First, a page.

Posted by Dr. Tim Sandle, Pharmaceutical Microbiology Resources (

Monday, 5 April 2021

Virulence profiles of Pseudomonas aeruginosa clinical isolates and their association with polymicrobial infections

Pseudomonas aeruginosa is an opportunistic pathogen that can cause a variety of diseases especially in the hospital environment. However, this pathogen also exhibits antimicrobial activity against Gram-positive bacteria and fungi. This study aimed to characterize different virulence factors, secreted metabolites and to study their role in the suppression of Candida growth. Fifteen P. aeruginosa isolates were tested for their anticandidal activity against 3 different Candida spp. by the cross-streak method. The effect on hyphae production was tested microscopically using light and scanning electron microscopy (SEM). Polymerase chain reaction was used in the detection of some virulence genes. Lipopolysaccharide profile was performed using SDS-polyacrylamide gel stained with silver. Fatty acids were analyzed by GC-MS as methyl ester derivatives. It was found that 5 P. aeruginosa isolates inhibited all tested Candida spp. (50–100% inhibition), one isolate inhibited C. glabrata only and 3 isolates showed no activity against the tested Candida spp.

The P. aeruginosa isolates inhibiting all Candida spp. were positive for all virulence genes. GC-Ms analysis revealed that isolates with high anticandidal activity showed spectra for several compounds, each known for their antifungal activity in comparison to those with low or no anticandidal activity. Hence, clinical isolates of P. aeruginosa showed Candida species-specific interactions by different means, giving rise to the importance of studying microbial interaction in polymicrobial infections and their contribution to causing disease.


Abd El-Baky RM, Mandour SA, Ahmed EF, Hashem ZS, Sandle T., Safwat, D. (2020) Virulence profiles of some Pseudomonas aeruginosa clinical isolates and their association with the suppression of Candida growth in polymicrobial infections, PLOS ONE 15(12): e0243418.

Posted by Dr. Tim Sandle, Pharmaceutical Microbiology Resources (

Saturday, 3 April 2021

WHO EPI-WIN: An essential tool during Infodemic

WHO says ‘The right message at the right time from the right messenger through the right medium can save lives - misinformation or mixed messages can cost lives.’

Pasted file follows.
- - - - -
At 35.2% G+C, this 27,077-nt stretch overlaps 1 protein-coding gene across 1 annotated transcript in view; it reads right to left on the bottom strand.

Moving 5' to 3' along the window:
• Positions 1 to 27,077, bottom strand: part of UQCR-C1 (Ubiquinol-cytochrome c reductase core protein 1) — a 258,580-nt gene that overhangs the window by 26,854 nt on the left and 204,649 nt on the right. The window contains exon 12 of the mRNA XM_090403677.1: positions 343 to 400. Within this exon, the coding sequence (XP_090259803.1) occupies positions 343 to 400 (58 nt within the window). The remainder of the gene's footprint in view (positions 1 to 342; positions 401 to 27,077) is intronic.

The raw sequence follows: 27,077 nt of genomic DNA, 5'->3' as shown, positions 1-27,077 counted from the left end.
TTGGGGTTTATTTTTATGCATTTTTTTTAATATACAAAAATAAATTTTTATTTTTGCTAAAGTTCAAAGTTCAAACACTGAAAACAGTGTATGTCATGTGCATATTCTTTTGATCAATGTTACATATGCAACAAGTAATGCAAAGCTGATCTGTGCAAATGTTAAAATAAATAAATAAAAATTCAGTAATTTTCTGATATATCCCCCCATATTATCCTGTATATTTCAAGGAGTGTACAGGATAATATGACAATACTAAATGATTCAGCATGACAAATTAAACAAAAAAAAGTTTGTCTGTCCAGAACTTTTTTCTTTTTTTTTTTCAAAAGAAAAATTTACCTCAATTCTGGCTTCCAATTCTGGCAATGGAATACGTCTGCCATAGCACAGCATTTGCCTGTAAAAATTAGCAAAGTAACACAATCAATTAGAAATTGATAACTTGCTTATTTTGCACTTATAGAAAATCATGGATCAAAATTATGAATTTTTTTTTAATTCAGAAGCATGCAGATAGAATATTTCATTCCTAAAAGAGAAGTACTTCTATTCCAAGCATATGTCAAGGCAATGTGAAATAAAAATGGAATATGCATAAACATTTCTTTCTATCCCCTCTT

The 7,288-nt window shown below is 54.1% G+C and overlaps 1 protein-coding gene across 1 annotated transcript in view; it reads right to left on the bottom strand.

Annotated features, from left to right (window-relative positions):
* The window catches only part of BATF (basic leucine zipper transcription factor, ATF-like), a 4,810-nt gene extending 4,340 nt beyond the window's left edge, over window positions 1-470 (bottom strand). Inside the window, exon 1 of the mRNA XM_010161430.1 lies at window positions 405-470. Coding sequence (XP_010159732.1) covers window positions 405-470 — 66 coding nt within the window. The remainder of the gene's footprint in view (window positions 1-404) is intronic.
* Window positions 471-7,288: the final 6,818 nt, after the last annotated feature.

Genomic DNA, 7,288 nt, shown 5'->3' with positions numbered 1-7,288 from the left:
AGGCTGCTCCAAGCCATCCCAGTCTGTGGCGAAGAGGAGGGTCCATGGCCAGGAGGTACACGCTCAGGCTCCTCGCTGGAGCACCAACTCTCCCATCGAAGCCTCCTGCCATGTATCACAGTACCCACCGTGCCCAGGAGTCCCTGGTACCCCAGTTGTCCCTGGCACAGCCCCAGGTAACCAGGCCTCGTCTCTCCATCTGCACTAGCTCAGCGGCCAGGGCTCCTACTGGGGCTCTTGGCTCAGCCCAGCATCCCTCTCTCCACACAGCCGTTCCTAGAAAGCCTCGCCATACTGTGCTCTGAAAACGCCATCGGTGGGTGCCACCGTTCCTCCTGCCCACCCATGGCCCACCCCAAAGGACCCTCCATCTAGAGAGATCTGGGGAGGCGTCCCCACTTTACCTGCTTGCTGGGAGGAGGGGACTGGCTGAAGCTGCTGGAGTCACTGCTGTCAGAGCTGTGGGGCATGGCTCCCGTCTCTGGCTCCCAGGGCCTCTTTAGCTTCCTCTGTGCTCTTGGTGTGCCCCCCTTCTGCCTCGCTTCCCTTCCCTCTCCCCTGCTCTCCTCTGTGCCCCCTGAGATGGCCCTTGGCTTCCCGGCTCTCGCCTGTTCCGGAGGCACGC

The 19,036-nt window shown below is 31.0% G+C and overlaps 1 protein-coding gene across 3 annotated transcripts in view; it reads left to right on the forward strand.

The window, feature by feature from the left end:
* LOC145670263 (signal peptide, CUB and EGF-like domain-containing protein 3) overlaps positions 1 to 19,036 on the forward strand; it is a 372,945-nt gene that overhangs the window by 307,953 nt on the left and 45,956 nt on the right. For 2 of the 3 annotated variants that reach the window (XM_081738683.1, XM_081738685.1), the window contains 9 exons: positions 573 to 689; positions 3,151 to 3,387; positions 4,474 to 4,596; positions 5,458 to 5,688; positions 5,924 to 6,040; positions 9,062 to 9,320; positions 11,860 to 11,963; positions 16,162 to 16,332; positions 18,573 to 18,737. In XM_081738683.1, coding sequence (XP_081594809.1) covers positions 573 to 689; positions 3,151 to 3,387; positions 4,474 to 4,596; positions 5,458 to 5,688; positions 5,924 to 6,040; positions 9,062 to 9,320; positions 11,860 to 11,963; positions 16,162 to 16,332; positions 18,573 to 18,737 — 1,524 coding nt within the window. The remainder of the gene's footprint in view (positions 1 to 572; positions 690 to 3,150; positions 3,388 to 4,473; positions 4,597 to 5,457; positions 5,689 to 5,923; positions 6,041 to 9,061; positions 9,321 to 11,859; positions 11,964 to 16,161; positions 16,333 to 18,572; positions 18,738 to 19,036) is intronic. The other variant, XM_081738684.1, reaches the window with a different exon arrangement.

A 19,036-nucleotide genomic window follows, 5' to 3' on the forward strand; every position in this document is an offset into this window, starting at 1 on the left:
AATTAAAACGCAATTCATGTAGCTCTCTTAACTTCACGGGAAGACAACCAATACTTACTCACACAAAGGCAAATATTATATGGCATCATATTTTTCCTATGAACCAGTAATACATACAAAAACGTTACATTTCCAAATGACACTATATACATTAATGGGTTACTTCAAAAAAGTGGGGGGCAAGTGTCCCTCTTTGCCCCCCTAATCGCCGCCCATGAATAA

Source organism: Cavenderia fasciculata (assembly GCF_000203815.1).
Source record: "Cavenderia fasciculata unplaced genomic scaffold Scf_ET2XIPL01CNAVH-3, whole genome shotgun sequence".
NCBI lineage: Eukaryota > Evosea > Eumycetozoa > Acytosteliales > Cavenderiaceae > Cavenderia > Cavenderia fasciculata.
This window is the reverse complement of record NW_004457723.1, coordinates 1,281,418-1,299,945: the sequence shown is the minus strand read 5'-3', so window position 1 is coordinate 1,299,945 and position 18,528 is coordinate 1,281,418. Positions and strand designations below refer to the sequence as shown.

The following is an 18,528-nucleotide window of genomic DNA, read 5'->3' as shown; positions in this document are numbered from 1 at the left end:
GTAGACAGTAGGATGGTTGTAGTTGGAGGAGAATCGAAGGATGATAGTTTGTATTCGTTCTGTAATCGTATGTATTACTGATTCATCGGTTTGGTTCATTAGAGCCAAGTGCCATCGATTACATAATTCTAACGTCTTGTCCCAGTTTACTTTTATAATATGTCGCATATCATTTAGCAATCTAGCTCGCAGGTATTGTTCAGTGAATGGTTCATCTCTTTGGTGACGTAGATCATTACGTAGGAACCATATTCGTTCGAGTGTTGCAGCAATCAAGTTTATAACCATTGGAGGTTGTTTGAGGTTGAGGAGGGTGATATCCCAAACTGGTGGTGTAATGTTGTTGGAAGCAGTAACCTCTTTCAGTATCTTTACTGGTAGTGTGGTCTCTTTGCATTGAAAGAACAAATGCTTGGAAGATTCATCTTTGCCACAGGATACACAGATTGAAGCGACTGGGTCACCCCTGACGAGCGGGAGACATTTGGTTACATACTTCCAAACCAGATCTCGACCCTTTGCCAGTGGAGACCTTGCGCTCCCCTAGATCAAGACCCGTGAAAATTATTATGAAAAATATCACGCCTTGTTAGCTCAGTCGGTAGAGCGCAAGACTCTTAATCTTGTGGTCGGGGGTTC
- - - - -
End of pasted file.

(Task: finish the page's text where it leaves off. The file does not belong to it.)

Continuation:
A guest post by Aparna Rane

EPI-WIN is WHO’s Information Network for Epidemics. It was established following the outbreak of coronavirus disease (COVID-19) and is a part of WHO’s Health Emergency Programme’s risk communication. It provides regular updates about the pandemic that includes accurate information debunking the myths from social media and avoiding misinformation for the public. 

But what caused a need for such an information network? The reason is with the Corona pandemic, another sector emerged simultaneously and has caused havoc around the world and it is called ‘Infodemics’. The term Infodemic first emerged during the SARS outbreak in 2003, which was termed as an outcome of the Information Epidemic i.e., Infodemic.

According to WHO, ‘Infodemics is an excessive amount of information about a problem, such as the new coronavirus COVID-19 that makes it difficult to identify a solution. Infodemics can spread of mis and disinformation and rumors during a health emergency, which can hamper an effective response and create confusion and distrust among people.’

EPI-WIN provides information pertaining to healthcare, travel and tourism, business, food, and agriculture sectors. With emerging information, the audience group will also keep on expanding with time.

EPI-WIN formation enabled to gather correct and timely information from trusted sources and put them together to reach people. WHO identifies these trusted sources which may be individuals, organizations, representatives, and employers, and disseminate EPI-WIN information to their networks.


The various sectors of EPI-WIN are as follows

1 Infodemic management